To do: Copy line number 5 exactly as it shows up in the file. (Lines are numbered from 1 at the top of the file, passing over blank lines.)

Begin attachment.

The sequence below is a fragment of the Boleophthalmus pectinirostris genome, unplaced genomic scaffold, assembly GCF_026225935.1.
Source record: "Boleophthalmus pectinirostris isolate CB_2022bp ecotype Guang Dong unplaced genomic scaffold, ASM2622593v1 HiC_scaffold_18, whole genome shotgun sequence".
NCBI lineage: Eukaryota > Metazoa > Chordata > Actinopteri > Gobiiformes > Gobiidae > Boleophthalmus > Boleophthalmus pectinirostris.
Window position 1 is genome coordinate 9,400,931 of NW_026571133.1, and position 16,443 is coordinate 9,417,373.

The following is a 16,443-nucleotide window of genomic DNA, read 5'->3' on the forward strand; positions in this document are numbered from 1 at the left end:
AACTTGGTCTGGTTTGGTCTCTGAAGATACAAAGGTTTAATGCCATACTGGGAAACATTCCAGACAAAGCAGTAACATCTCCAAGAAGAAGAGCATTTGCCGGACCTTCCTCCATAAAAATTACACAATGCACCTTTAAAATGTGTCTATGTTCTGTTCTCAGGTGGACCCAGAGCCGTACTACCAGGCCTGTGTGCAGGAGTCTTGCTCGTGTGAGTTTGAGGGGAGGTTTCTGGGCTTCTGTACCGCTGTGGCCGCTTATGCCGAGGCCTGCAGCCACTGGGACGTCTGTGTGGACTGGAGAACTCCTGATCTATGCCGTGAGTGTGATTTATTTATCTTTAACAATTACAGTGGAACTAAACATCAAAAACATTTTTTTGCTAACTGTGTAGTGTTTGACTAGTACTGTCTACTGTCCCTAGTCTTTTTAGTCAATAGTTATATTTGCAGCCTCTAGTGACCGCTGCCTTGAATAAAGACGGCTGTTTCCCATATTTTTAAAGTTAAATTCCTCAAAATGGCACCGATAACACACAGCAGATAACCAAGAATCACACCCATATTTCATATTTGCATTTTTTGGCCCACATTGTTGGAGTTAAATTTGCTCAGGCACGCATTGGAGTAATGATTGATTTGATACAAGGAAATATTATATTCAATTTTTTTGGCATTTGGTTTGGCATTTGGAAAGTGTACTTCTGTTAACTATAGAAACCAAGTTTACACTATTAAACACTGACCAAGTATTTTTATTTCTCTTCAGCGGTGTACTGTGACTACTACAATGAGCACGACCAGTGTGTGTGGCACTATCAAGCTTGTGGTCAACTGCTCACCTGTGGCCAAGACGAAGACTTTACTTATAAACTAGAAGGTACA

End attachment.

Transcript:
The following is a 16,443-nucleotide window of genomic DNA, read 5'->3' on the forward strand; positions in this document are numbered from 1 at the left end: